Iranian women to see football freely for first time in decades

Iranian women to see football freely for first time in decades

Iranian women to see football freely for first time in decades

The Islamic republic has barred female spectators from soccer and other stadiums for around 40 years, with clerics arguing they must be shielded from the masculine atmosphere and sight of semi-clad men.

But under pressure from Federation Internationale de Football Association, soccer's governing body, Iranian authorities are allowing a few thousand women to watch a game Thursday at Tehran's Azadi Stadium - in a section separate from men.

Thousands of Iranian women fans are to attend a soccer match freely Thursday for the first time in decades, after Federation Internationale de Football Association threatened to suspend the country over its controversial male-only policy.

Thousands of women have now bought tickets to watch the 2022 World Cup Qualifier against Cambodia.

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"I still can't believe it's happening because after all these years watching every match on TV, I'm going to be able to experience everything in person", she said.

Iranian sports journalist Raha Pourbakhsh shows purchased electronic tickets for the Iran-Cambodia World Cup 2022 match in front of Azadi stadium in the capital Tehran. She told news service AFP that she last stepped into Azadi stadium about 25 years ago with her father. "It's a good moment for women to be more involved in the game". It's not clear how many tickets have been made available to men.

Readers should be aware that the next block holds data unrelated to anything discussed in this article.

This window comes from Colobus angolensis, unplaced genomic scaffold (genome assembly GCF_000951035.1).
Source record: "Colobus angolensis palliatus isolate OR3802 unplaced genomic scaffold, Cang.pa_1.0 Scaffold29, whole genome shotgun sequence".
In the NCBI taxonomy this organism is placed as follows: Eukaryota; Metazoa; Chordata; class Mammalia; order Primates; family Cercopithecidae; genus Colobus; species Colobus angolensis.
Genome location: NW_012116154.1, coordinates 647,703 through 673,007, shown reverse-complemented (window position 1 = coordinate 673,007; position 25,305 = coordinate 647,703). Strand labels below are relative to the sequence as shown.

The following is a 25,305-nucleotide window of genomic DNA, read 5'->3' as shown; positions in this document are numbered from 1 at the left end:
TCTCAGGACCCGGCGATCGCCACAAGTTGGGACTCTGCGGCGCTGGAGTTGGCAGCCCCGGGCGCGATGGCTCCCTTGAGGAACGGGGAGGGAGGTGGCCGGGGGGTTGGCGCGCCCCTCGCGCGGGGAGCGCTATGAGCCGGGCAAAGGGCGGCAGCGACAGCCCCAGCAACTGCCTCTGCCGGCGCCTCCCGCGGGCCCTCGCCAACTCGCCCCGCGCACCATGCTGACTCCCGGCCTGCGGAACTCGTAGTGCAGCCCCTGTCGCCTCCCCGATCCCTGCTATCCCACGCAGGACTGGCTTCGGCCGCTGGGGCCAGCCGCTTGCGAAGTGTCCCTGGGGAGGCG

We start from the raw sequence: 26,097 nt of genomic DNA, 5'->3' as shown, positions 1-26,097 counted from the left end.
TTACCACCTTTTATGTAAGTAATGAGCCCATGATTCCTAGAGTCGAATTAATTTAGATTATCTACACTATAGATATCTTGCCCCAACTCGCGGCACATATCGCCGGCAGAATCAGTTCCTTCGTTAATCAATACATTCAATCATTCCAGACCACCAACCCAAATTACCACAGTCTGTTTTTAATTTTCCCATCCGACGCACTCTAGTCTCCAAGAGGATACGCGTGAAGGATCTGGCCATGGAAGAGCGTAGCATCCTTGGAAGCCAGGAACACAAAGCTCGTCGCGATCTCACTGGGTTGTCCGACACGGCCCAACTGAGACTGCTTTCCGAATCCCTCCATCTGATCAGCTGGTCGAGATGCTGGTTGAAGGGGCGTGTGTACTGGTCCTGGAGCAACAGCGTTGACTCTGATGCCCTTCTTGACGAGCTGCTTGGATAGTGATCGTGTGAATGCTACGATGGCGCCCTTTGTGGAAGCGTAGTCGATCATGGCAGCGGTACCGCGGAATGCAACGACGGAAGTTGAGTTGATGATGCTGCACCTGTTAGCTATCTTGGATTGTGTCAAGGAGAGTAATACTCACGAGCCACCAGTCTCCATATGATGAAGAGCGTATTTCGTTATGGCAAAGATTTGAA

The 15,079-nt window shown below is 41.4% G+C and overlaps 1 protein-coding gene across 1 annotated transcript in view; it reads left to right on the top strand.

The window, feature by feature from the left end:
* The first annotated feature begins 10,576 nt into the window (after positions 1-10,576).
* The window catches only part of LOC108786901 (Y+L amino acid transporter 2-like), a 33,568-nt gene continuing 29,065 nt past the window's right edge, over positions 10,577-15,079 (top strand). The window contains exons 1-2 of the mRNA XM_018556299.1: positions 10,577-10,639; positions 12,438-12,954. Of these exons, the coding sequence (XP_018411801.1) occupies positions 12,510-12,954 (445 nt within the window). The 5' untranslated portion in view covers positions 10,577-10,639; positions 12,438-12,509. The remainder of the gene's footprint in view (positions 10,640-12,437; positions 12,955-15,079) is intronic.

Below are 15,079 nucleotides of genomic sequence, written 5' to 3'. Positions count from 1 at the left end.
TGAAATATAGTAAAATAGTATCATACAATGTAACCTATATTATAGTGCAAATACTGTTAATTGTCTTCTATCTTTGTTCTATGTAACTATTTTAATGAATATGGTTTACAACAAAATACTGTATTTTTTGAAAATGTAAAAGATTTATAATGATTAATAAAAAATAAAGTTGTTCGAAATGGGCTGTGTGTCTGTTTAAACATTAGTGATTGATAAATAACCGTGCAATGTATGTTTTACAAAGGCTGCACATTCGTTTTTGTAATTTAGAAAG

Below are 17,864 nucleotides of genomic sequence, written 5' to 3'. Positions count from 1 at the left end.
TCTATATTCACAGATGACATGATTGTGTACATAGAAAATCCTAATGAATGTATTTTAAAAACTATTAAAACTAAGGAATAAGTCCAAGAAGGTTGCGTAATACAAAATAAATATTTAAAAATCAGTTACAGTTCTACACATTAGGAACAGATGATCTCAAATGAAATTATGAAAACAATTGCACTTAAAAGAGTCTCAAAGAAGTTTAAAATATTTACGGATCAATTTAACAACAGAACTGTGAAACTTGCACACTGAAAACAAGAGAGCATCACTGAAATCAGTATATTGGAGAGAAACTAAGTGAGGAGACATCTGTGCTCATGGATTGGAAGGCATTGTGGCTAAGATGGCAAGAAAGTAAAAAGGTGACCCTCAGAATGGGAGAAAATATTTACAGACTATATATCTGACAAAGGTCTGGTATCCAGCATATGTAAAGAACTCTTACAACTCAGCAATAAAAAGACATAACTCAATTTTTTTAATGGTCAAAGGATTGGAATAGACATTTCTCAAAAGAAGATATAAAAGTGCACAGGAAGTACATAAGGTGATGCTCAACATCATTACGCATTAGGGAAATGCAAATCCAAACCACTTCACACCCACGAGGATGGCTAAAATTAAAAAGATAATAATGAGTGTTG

"Iran's decision to allow a token number of women into the stadium for tomorrow's football match is a cynical publicity stunt by the authorities meant to whitewash their image following the global outcry over Sahar Khodayari's tragic death", Philip Luther, Amnesty's Middle East and North Africa Research and Advocacy Director, said in a statement.

Ahead of Qatar 2022, Iran has come under pressure from Federation Internationale de Football Association to allow women to attend this round of World Cup qualifiers. The organization said the ban breaches worldwide soccer statutes prohibiting discrimination. The September 19 statement indicated that the governing football body expected "positive developments starting in the next Iran home match in October".

"It's not just about one match", FIFA's head of social responsibility and education Joyce Cook told the BBC. We're totally focused on making sure women can attend this match on 10 October and working just as pragmatically to ensure women also can attend local matches in league football - but it's about what follows as well.

The bumpy road Iranian women have travelled in order to gain free access to stadiums has not been without tragedy.

An activist inside Iran told "60 Minutes" that women attending tomorrow's game is a "test step" in the "right direction".

"T$3 hey just want to break this discrimination", she said.

Since the 1979 Islamic revolution, women have only had rare access to stadiums in Iran.

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